@celestyanant ok after some back and forth my wife and some trips down memory lane, here is what I think is happening.
    Actually, the thing is my natural speaking voice is low. But when my voice is properly warmed im comfortable as a soprano. So if i try to hit the soprano notes without warming up i have to strain
    My wife has a low tessatura also, and when she was younger she thought that she should sing as a soprano because that is what girls are supposed to do (sic). She also had tension problems and her voice was sore also. In my own experience when I am working the upper end of my voice I too will have tension and soreness. I think simply the soprano range is at the upper end of your range. That said because you have not built the strength in that area you will indeed have to warm up to get to it. I have to warm up to work out the upper end of my range also. I can not just start singing and reach those notes. In time and with practice you will build strength in that range and will eventually be able to sing those notes without warming up. Please note this is NOT me advocating singing without warming up. What I am saying is that with practice those notes will become incorporated into your range and you will have the strength to sing them anytime you like.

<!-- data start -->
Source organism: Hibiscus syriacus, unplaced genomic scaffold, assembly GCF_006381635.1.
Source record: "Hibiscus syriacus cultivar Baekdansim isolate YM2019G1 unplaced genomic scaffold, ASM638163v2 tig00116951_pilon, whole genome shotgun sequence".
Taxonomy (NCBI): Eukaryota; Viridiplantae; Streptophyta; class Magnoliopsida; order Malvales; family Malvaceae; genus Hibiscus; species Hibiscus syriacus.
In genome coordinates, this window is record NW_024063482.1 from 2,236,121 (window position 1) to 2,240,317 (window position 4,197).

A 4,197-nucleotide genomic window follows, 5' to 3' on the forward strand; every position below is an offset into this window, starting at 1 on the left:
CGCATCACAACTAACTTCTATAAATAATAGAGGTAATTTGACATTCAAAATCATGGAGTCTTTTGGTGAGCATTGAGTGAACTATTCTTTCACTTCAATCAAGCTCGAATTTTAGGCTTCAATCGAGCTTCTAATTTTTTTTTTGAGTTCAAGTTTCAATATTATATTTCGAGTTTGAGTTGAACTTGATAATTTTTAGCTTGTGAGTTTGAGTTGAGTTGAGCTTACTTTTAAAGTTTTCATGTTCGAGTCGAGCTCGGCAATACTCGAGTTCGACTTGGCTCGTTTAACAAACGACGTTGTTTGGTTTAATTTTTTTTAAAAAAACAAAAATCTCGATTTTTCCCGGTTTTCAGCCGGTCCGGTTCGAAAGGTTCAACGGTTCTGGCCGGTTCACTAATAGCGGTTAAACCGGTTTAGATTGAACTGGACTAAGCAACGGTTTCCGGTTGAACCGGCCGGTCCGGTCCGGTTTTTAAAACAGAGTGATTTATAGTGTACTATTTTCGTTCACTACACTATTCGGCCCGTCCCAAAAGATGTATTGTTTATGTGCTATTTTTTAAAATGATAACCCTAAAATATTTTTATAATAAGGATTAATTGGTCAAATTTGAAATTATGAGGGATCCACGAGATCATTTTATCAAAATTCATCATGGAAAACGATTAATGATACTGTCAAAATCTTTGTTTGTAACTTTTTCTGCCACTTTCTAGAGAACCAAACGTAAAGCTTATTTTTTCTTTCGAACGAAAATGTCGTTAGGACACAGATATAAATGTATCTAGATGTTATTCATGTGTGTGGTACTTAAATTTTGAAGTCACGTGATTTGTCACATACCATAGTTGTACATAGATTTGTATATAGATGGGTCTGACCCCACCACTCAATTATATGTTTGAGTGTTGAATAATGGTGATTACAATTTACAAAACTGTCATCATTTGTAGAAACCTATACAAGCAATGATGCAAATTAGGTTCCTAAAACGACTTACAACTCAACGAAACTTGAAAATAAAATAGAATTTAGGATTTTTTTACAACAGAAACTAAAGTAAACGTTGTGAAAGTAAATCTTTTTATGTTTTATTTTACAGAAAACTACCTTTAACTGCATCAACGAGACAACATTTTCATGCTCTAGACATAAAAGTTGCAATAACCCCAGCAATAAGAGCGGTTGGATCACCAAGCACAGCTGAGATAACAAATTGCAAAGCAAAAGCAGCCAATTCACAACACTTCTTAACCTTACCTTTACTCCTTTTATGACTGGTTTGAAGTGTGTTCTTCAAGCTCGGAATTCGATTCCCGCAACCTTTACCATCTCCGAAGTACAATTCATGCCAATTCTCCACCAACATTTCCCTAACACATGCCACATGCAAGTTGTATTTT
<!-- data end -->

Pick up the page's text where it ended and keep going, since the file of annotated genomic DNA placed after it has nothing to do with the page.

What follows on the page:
I also want to say that when you are working to expand your range you do not want to force yourself far out of your current range. It is better to nudge up your range than try to push the envelope to far. The way that I am expanding my range is to push up to the note where it just starts to become uncomfortable, add one semitone and then practice that range. In time as you gain strength add another semitone and so on. Doing this will expand your range safely without all of the pain.

    Hope this answered your question. :)